structure <ab>, <address>, <addrLine>, <anchor>, <back>, <body>, <bibl>, <cb>, <cit>, <div>, <floatingText>, <formula>, <front>, <fw>, <group>, <head>, <item>, <l>, <label>, <lb>, <lg>, <list>, <listBibl>, <milestone>, <note>, <p>, <pb>, <sp>, <speaker>, <spGrp>, <stage>, <text> , <TEI>, <teiCorpus>, <title>
table <cell>, <row>, <table>
titlepage <publisher>, <pubPlace>, <docAuthor>, <docDate>, <docEdition>, <docImprint>, <docTitle>, <imprimatur>, <titlePage>, <titlePart>
wrapper <argument>, <byline>, <closer>, <dateline>, <epigraph>, <opener>, <postscript>, <salute>, <signed>, <trailer>
We aim to link this simple taxonomy to the distinctions made in Patrick Sahle’s ‘Text Wheel’, and investigate the relationship of this to default behaviour in the Processing Model.
In addition, TEI Simple has customised the available attribute values for a number of attributes. It has removed the @rend and @style attributes, preferring to use @rendition to document the appearance of the original object. In this attribute it uses a closed list of values that its implementations know about in the form of a private URI of ‘simple’: (e.g., ‘simple:bold’).
TEI Simple Processing Model
A ‘cradle to grave’ processing model is at the heart of the TEI Simple project. The TEI Simple processing model offers a bridge across the divide between encoders and developers: the aim is to lower the access barriers to working with TEI-encoded texts in various web environments.
The TEI Simple project has developed a notation by which a TEI profile records the intended processing for documents meeting that profile. The TEI Simple Processing Model notation provides a way to document the intended output rending in the TEI customisation profile (TEI ODD file). This is done by means of a proposed <model> element for use in the context of TEI ODD at a fairly high level and in an abstract manner. The agreement on notation here, though, enables the generation of document-specific transformations. While the implementation of TEI Simple uses an open function library as a method of documenting the further processing in the case of TEI Simple documents, this same processing model notation will be incorporated into the TEI infrastructure where it will be of benefit for those wishing to use a high-level form of output specification, and who wish to develop their own function library.
TEI Simple Mapping to RDF
Although simple presentation in web pages is an important aim of TEI Simple, it is also important to represent structural and semantic markup in the open data interchange format of RDF. The Europeana Data Model (EDM) and the Conceptual Reference Model of the International Council of Museums (CIDOC-CRM) are parts of an evolving ecosystem of metadata standards for cultural heritage documentation across the many languages and cultures of Europe. TEI ODD already has a notation (the <equiv> element) for expressing the relationship between TEI and RDF, and this has been used to map the elements from TEI Simple to CIDOC-CRM and FRBRoo.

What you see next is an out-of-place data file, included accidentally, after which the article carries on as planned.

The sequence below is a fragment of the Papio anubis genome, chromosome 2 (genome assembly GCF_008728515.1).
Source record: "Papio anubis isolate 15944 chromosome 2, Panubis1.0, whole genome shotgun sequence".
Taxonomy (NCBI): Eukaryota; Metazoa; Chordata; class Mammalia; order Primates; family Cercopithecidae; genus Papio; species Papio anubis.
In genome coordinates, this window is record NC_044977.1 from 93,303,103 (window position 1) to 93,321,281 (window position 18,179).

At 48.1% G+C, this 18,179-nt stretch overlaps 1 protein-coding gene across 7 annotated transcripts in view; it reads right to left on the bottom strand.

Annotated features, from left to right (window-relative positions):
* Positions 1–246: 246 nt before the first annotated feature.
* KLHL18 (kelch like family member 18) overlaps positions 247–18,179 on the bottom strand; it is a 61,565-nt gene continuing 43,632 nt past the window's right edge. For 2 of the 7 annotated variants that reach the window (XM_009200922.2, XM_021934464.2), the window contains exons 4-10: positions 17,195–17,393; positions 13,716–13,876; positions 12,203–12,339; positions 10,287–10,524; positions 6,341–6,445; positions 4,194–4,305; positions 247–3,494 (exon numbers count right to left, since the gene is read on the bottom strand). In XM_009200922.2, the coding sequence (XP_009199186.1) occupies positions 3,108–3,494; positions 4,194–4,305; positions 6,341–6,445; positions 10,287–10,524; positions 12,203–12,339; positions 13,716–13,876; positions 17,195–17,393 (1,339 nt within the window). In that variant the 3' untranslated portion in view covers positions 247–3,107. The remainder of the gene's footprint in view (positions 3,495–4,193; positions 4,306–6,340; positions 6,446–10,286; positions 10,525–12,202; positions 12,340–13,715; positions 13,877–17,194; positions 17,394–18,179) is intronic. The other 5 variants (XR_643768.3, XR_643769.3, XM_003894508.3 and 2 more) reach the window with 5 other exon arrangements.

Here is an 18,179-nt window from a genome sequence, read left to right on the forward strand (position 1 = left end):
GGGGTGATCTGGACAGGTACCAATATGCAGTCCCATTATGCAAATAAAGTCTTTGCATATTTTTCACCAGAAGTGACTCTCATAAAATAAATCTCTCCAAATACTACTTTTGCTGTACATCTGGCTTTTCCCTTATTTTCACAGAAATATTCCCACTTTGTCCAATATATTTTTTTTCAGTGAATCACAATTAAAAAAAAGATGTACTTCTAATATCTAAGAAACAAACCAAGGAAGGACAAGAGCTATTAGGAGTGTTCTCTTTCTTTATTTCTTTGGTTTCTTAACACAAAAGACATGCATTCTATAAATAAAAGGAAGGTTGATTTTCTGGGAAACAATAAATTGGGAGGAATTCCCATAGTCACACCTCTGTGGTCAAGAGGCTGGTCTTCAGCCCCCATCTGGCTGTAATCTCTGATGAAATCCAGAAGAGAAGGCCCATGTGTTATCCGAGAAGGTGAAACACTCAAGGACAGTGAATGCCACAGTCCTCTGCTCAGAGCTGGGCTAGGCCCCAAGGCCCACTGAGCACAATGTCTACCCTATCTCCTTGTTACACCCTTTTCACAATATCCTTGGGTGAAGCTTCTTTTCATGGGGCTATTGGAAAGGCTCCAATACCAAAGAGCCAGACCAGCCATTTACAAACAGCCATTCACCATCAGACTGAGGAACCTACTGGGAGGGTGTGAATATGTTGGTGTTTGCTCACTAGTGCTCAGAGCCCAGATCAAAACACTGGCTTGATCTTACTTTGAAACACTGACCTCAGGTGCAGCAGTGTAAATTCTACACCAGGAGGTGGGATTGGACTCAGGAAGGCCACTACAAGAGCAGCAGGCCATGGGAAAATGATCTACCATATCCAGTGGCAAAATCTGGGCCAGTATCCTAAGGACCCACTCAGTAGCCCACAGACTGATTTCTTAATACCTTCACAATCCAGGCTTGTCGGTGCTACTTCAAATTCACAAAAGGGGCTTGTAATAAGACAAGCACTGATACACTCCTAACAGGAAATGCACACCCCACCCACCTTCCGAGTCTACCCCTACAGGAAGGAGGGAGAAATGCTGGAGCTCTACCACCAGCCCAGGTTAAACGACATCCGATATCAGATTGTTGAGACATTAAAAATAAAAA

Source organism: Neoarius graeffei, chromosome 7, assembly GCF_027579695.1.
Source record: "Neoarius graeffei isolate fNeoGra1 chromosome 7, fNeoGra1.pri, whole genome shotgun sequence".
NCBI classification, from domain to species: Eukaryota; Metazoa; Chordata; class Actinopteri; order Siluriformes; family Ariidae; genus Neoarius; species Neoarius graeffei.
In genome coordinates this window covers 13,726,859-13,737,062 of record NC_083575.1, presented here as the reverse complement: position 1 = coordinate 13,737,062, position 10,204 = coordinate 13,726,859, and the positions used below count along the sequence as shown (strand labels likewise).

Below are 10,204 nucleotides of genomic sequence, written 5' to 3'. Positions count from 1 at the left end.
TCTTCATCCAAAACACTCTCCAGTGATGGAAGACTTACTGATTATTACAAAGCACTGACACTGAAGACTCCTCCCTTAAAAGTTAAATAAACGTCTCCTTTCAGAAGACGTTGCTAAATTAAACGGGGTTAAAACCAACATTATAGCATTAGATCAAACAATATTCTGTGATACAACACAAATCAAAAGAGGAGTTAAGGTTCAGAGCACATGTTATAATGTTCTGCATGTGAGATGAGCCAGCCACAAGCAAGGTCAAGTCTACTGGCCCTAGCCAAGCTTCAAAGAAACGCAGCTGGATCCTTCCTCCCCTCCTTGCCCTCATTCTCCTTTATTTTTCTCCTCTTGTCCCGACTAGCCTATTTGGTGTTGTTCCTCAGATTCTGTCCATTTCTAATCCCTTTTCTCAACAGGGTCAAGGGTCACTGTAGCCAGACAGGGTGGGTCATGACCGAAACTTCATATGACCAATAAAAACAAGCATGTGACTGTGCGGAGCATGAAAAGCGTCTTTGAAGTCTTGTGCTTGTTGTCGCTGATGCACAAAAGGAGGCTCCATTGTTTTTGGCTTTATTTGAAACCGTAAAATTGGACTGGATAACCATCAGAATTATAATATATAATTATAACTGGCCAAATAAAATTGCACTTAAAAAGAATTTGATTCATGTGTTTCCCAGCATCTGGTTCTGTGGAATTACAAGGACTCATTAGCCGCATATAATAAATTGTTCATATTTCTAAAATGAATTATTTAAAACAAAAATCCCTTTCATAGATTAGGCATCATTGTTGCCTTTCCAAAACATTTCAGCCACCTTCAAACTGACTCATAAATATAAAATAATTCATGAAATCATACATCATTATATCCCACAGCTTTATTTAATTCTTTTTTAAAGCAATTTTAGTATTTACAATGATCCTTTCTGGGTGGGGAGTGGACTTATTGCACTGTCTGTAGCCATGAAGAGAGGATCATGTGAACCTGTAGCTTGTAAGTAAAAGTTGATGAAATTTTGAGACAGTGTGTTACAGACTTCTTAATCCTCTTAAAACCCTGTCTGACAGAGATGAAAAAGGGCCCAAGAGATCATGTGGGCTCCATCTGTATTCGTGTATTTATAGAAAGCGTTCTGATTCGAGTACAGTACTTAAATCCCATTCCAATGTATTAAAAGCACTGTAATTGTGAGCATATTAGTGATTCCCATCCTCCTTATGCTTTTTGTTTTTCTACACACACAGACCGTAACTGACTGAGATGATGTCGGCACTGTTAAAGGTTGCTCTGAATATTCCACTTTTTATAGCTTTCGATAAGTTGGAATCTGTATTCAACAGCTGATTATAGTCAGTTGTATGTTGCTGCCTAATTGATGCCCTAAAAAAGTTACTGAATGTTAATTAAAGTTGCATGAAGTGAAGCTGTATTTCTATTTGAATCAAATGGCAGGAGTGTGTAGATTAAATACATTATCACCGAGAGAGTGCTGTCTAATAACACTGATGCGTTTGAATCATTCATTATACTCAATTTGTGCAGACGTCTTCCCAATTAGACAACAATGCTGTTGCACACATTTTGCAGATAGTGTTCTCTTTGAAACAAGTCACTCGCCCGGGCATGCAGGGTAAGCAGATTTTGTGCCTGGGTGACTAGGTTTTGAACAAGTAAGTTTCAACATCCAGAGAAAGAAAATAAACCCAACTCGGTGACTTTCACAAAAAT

TEI Simple Performance Indicators
Although TEI Simple is designed to be very constrained, the decisions as to what to mark up are still left to the encoder. Do they choose, for example, to explicitly identify names of people and places? Will they mark where spelling has been normalized? Will all the words be marked with part of speech information for linguistic analysis? For a simple example, are <name> elements not present in a text because they have not been encoded, or because there are no names in this text? This will affect the
query potential of a corpus of texts, but cannot be determined simply by analyzing the markup. The TEI Simple project has created an extra level of metadata notation for enabling the automatic profiling of a text.
TEI Simple Integration with TEI Infrastructure
The outputs of the TEI Simple project are being fully integrated with the existing TEI infrastructure and thus are available for all TEI users whether using TEI Simple or not. The acceptance of TEI Simple by the TEI Technical Council is one of the success criteria for the funding received. As part of the integration with TEI Infrastructure the TEI Simple project has created a teitosimple XSLT conversion that checks texts conformance to TEI Simple, converts elements where possible, and maps attributes such @rend to known @rendition values.
Further Development of TEI Simple
This paper will conclude with a look at resources built on top of TEI Simple and what work might be developed from it. The TEI Simple project limited its scope to early modern and modern printed books. Under the aegis of the
DiXiT project (an EU Marie Curie ITN) James Cummings and Magdalena Turska have been investigating TEI Simple as a starting point for the creation of scholarly digital editions of simple (but potentially multi-witness) manuscript materials.
1. ODD is an acronym for ‘one document does it all’. The TEI ODD is an example of ‘literate programming’ and combines code and discursive documentation in a single document.